Introduce yourself 👋

Hello! :wave:

New to the Literarium Community? Welcome aboard!

I’m Lucas, one of the creators of Literarium along with my good friend @tom.dullemond. Together we’ve been building a productivity tool for writers to help make managing your literary works, tasks, and submissions much easier, along with providing a market directory with powerful search tools to help you quickly find the most suitable markets for your work.

We’ve been working on Literarium for the past several years and continue to plan for its future. We’ve created this forum to help us reach out to our users to better understand what features they’d like to see in LIterarium, and to foster a community of literary folk sharing a mutual love of writing.

We hope you enjoy using Literarium. Please feel free to introduce yourself below. We’d love to get to know you.

And I’m Tom Dullemond, briefly referenced above, and living in Brisbane, Australia. I write and publish short fiction so I use Literarium to force myself to feel the same pain and/or joy as all of you out there!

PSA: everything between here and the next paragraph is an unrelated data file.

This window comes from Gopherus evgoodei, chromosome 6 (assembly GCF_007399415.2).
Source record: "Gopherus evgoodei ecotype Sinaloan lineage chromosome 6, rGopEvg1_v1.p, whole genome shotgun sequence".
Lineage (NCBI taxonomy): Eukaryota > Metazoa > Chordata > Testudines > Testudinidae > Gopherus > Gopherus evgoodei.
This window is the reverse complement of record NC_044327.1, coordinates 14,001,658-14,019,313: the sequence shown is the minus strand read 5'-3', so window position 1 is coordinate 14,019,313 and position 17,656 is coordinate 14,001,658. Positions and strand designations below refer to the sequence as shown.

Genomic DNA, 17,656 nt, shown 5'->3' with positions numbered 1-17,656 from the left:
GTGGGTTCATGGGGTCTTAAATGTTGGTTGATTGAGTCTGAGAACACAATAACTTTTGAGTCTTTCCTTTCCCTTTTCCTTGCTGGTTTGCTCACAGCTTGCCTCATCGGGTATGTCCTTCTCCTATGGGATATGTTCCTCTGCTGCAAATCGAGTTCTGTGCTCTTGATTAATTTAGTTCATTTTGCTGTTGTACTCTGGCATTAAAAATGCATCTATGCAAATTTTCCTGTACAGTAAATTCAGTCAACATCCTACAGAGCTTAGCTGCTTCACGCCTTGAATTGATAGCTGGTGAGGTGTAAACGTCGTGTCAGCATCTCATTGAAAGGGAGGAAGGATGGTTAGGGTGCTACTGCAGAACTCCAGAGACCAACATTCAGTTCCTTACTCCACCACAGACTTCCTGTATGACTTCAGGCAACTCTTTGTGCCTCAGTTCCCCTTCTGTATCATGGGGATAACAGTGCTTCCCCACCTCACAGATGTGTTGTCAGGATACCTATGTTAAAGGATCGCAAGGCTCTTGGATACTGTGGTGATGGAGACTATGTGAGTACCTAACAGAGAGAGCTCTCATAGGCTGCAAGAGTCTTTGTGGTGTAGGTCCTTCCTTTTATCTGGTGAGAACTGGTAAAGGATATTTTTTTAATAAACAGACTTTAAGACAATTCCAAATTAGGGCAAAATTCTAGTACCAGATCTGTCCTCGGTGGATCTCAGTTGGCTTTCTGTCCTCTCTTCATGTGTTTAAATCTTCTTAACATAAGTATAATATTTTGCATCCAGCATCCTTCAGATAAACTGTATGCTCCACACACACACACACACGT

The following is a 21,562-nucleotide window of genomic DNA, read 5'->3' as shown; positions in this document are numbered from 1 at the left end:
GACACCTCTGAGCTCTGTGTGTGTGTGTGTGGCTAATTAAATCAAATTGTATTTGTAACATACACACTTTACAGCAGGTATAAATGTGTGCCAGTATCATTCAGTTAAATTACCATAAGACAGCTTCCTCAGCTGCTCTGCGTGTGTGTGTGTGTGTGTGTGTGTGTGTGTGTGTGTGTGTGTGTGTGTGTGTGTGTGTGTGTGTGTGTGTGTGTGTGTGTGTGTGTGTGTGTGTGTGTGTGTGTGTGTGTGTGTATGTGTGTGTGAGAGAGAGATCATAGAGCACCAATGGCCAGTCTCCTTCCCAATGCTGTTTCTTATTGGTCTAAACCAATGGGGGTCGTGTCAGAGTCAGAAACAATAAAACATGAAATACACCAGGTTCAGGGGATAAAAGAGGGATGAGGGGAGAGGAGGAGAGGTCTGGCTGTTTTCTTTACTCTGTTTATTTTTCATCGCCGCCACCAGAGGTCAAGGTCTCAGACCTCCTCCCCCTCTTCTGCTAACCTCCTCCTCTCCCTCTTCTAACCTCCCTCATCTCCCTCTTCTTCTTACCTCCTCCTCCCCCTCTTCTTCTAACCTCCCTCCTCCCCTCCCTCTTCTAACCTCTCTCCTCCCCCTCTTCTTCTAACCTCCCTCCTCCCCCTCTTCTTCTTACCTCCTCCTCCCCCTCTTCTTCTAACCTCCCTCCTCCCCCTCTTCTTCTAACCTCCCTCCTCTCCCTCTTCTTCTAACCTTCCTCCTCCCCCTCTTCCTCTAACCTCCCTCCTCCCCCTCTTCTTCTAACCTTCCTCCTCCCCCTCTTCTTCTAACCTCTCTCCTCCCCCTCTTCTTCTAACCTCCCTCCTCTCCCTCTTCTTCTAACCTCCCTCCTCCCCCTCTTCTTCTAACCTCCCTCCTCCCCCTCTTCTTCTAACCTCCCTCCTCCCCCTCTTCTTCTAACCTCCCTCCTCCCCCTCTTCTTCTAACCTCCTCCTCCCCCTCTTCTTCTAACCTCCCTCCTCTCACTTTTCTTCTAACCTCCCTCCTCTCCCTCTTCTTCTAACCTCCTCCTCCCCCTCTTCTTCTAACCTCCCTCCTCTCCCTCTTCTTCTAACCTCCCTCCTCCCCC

Hello Tom. I retired in 2005 after a 35-year career as an engineer in the aerospace industry. After retirement I graduated from computer gaming and modding said games as a hobby to writing fanfiction and poetry: 2 + novels - For a Few Bottlecaps More (Fallout New Vegas), Dancing Claws and Double Dealing (Morrowind), A Paw Swift Like Thunder (Morrowind). Much of my work is awaiting republication after the website I was publishing on ceased to function, but Wattpad has a miscellaneous sampling of prose and poetry under John Baumgartner (@baumgartnerJP) and the Commaful Poetry and FanFic site https://commaful.com/play/baumgartnerjp/ has a ‘graphic poem’ paraphrasing the work of Emily Dickson and Stan Rogers into the work of the Bethesda Game Studio’s post-apocalypse RPG “New Vegas”.

Anyway to continue, I’m raising my creative difficulty bar and attempting to create the types of science fiction and fantasy that I’ve enjoyed reading ever since I first encountered Edgar Rice Burroughs as a preteen in the school library. My first lesson is that it’s incredibly more difficult and satisfying to create a milieu than to work from one already created by a game studio. Cracking the markets identified by Literarium is more competitive than I expected and that is the lesson I’m currently trying to learn.